*ext section
6 DANIEL R. GRAYSON
now. For an admissible filtration N1 . . .Nk of finitely generated projective *
*modules
it looks like
0 ! kN1 ! . .!.N1 . : :.:Nk-p pNk-p+1 ! . .!.N1 . : :.:Nk ! 0:
It can be constructed from the symmetric product CN1.: :.:CNk by an interesting*
* pruning
procedure, which I describe now.
Suppose that a complex M of length k has a filtration 0 = M-1 . . .Mk = M
with the property that each quotient Mp=Mp-1 is a complex of length p whose hom*
*ology
vanishes except in degree p. A new complex M", also of length k, can be define*
*d by
setting M"p = Hp(Mp=Mp-1). A straightforward diagram chase defines the differe*
*ntials
in M", shows that M" is a complex, constructs a map M" ! M, and shows that the *
*map
M" ! M is a quasi-isomorphism. (This is related to the way that the skeletal fi*
*ltration of
a cell-complex leads to the complex of cellular chains from the complex of sing*
*ular chains.)
Instead of doing the diagram chase, one could regard the spectral sequence asso*
*ciated to
M, and take M" to be the nonvanishing row of the E1 term. We say that M" is obt*
*ained
from M by pruning.
We may prune the symmetric product W = CN1 . : :.:CNk by means of the filtra*
*tion
whose p-th step is Wp = N1 . : :.:Nk-p . CNk-p+1 . : :.:CNk. Here we regard eac*
*h module
Ni as a complex by concentrating it in degree 0; in this way it is a subcomplex*
* of CNi.
By multilinearity (2.1) the quotient Wp=Wp-1 is
N1 . : :.:Nk-p CNk-p+1__N. : :.:_CNk___:
k-p+1 Nk-p+1
We may modify the latter complex so that Nk-p+2; : :;:Nk are successively repla*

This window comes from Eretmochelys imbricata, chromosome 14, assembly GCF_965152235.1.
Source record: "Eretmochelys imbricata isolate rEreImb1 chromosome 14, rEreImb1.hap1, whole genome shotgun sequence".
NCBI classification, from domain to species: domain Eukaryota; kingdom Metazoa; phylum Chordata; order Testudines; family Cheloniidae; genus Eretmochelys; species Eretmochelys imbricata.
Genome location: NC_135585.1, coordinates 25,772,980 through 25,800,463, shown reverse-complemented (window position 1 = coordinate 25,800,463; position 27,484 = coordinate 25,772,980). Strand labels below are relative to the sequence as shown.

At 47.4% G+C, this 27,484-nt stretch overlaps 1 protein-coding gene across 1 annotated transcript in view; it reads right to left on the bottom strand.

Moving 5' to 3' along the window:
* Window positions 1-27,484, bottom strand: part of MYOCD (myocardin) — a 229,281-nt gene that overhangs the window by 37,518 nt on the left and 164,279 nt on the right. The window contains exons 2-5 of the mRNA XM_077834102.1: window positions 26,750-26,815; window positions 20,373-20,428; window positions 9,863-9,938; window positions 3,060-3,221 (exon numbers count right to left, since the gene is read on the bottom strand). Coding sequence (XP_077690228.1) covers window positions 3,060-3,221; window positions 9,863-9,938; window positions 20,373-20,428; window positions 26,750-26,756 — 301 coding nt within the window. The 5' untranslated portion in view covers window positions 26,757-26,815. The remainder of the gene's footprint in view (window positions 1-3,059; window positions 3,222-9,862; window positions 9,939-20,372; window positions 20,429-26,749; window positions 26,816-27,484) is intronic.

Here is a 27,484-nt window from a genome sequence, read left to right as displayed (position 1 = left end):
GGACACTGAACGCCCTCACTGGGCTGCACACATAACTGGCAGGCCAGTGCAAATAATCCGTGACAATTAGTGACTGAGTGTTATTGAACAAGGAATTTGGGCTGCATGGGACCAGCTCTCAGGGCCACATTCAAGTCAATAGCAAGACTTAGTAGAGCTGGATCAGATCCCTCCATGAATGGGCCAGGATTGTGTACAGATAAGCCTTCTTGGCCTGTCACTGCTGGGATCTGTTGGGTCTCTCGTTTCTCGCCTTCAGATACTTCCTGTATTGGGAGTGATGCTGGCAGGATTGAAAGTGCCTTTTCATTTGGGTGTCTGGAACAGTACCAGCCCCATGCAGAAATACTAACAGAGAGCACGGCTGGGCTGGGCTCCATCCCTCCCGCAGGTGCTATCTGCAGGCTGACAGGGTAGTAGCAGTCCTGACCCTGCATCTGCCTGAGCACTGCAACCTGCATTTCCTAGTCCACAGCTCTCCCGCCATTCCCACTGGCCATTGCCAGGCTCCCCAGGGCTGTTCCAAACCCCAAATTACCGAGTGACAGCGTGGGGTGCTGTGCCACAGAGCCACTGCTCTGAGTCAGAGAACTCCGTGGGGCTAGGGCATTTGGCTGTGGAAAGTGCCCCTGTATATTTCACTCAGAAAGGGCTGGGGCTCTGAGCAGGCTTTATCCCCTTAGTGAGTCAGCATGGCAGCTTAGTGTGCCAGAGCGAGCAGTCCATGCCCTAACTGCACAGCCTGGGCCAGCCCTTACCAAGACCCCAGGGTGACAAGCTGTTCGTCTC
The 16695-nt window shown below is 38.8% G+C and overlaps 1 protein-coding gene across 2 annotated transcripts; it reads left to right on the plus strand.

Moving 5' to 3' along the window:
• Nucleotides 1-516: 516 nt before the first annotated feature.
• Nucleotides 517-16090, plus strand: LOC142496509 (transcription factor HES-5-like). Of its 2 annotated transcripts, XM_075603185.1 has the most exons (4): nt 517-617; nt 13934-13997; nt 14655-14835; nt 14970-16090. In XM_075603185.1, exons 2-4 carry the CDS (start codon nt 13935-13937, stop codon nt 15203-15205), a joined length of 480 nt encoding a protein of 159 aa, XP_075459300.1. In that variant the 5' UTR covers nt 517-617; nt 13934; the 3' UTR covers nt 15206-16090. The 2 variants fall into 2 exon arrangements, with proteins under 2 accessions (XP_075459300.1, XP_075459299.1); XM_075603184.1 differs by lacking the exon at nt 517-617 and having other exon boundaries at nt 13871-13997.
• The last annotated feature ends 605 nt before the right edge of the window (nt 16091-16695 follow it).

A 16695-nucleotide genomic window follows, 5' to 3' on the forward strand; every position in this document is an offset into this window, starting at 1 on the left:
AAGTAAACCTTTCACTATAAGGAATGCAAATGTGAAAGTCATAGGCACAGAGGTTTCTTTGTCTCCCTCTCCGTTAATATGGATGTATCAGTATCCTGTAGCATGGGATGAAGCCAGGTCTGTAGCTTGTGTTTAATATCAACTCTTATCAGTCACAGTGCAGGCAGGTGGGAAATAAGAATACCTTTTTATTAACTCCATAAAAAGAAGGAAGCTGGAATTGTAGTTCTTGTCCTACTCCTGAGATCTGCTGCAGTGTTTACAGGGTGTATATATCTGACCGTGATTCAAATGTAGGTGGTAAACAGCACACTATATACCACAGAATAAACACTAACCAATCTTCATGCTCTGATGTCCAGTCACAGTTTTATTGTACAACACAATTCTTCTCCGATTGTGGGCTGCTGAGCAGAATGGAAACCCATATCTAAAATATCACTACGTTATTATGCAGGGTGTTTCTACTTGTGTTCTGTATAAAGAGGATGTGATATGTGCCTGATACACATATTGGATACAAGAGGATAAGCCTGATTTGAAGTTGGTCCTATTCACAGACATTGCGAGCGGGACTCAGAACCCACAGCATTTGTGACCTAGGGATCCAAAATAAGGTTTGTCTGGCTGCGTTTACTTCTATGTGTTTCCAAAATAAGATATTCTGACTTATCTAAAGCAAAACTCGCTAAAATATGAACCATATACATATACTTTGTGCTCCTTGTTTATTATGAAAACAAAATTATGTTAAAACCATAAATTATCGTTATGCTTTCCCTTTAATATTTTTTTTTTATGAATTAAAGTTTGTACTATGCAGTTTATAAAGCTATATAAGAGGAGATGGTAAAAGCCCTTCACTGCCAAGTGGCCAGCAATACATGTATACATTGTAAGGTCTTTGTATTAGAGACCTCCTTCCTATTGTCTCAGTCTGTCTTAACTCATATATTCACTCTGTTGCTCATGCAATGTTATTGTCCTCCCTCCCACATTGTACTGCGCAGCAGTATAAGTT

*ced by
Nk-p+1, without changing the quasi-isomorphism class, by using the multilineari*
*ty prop-
erty with the acyclicity of complexes of the form
CN`+1__. : :.:CNk__:
CN` CN`
The result, after the modifications, is
N1 . : :.:Nk-p CNk-p+1__N. : :.:CNk-p+1__= N1 . : :.:Nk-p pNk-p+1[-p]:
k-p+1 Nk-p+1
We conclude that Wp=Wp-1 has homology only in degree p, and that pruning W lead*
*s to
the complex announced above.
3. The Adams operation as the secondary Euler characteristic of the Koszul
complex.
Use the symbol [N] to denote the class of a finitely generated projective R-*
*module N
in the Grothendieck group K0R, or the class of a vector bundle N on a scheme X *
*in the
Grothendieck group K0X. All complexes below will be bounded chain complexes. Le*
*t M
be a complex of finitely generated projectivePR-modules with differential dp : *
*Mp+1 ! Mp,
and recall the Euler characteristic O(M) = p(-1)p[Mp]. If M is acyclic, then *
*O(M) = 0,
ADAMS OPERATIONS ON HIGHER K-THEORY 7
P
and the secondaryPEuler characteristic may be defined as O0(M) = p(-1)p+1p[Mp*
*] or as
O0(M) = p(-1)p[im dp]. If 0 ! M0 ! M ! M00! 0 is a short exact sequence of ac*
*yclic
complexes, then O0(M) = O0(M0) + O0(M00).
We say that a bicomplex is doubly acyclic if each row and each column are ac*
*yclic. The
tensor product of two acyclic complexes of projective modules (regarded as a bi*
*complex)
is doubly acyclic. If M is a doubly acyclic bicomplex, and TotM is its total co*
*mplex, then
O0(Tot M) = 0; one proves this by considering the filtration on Tot M arising f*
*rom the
canonical filtration with respect to the columns and using the additivity of O0*
*to show that
O0(Tot M) is the alternating sum of O0 of the columns of M, which is then zero *
*because
the columns of M fit into a long exact sequence. Even more is true: if d = d0*
*+ d00is
the differential on TotM, where d0 and d00are the horizontal and vertical diffe*
*rentials on
M, then the projective modules im dp may be assembled into an acyclic complex b*